Women's Basketball Single-Leg Training Tips

STACK Expert T. J. Allan explains why single-leg exercises should be part of your basketball training program, then suggests three good ones.

Women's basketball

Watch a basketball game closely. You'll notice something strange. It's primarily played on one leg in multiple planes. A crossover is a simple weight shift from one leg to the other in the frontal plane. A layup is a single-leg explosive hop in the sagittal plane. Even a defensive shuffle is a short, quick single-leg push in the frontal and transverse planes.

Basketball may be played on two legs, but it's dominated by players who own their 360 degrees of space with single-leg movements. Unfortunately, during a typical women's basketball workout, most weight room exercises are done on two legs.

Squats, Cleans and Deadlifts should be the staple of almost every women's basketball workout. But to get the most out of your training, don't ignore single-leg exercises. Not only will they make you more explosive on the court, they're also great for ACL injury prevention.

Include the following three exercises in your basketball workout.

RELATED: Leg Workouts That Actually Work

Front Lunge

  • Hold a pair of dumbbells at your sides.
  • Step forward with one foot and slowly lower your back knee to the ground.
  • Focus on keeping your front knee from caving in and going past your toes.
  • Keep your torso as upright as possible.
  • When you drive up, push through your front heel and return to the starting position.
  • Sets/Reps: 3x8-10, each leg

How it transfers to the court: What position are you in before you explode out of a crossover? A lunge. When a ball is loose on the floor, what position are you in as you accelerate toward it? A lunge.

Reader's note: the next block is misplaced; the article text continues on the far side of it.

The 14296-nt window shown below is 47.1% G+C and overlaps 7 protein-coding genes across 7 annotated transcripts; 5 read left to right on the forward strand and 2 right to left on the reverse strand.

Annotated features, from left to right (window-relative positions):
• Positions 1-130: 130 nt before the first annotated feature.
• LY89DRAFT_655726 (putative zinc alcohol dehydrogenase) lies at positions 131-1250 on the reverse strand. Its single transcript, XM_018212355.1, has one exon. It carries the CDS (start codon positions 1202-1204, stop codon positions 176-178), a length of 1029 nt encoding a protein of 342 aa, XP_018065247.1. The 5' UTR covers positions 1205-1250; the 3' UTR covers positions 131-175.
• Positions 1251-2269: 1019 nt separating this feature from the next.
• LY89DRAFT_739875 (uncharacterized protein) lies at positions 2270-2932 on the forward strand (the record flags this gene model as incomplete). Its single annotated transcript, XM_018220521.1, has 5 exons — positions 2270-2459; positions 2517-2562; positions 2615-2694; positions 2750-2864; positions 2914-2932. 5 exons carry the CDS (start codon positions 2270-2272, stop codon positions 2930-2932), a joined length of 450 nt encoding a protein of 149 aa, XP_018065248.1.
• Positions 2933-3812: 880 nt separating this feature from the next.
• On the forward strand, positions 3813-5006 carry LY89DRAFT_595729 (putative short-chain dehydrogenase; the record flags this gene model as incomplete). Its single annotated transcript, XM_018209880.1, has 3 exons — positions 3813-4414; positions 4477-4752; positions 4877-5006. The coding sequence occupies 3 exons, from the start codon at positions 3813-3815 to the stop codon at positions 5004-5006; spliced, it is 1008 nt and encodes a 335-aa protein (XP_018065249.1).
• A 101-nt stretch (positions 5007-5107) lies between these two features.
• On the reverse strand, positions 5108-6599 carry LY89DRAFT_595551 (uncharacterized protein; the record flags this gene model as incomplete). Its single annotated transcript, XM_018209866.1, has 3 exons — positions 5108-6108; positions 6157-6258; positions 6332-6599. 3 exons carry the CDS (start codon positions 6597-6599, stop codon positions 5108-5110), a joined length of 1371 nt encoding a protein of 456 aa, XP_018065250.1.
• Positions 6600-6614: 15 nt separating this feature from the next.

Lateral Step-Up

  • Select a box 8 to 12 inches high.
  • Grab a pair of dumbbells and stand right beside the box.
  • With the leg farthest from the box, step across your body and onto the box.
  • As you step onto the box, drive through your heel.
  • Keep your torso as upright as possible throughout the entire movement.
  • Sets/Reps: 3x8-10, each leg

How it transfers to the court: The defensive slide depends on a strong lateral push. The faster and harder you can push into the ground laterally, the quicker you will be on the defensive end. The Lateral Step-Up strengthens that push.

TRX Single-Leg Squat

  • Set up a TRX in a squat rack.
  • Grab the handles and balance on one leg.
  • Lower yourself into a Single-Leg Squat. Try to get your hip below your knee.
  • Once you're in the bottom position, drive through your heel and return to the starting position.
  • Use your arms as little as possible.
  • Make sure the knee on your working leg does not cave in.
  • As you progress, use less of your upper body during the concentric portion. Eventually you won't need the TRX at all.
  • Sets/Reps: 3x8-10, each leg

How it transfers to the court: A single defensive sequence perfectly illustrates the 3-dimensional game of basketball. A lateral defensive shuffle turns into a transverse drop step to recover. The TRX Single-Leg Squat creates an explosive step in all three directions.

Include one of these exercises at the end of each lower-body workout. Rotate among the three exercises. If you work your lower body twice per week, perform Front Lunges after your first workout and do Lateral Step-Ups at the end of your second. During the following week, perform TRX Single-Leg Squats during your first lower-body workout and repeat the cycle.

RELATED: The 4 Best Leg Exercises for Women

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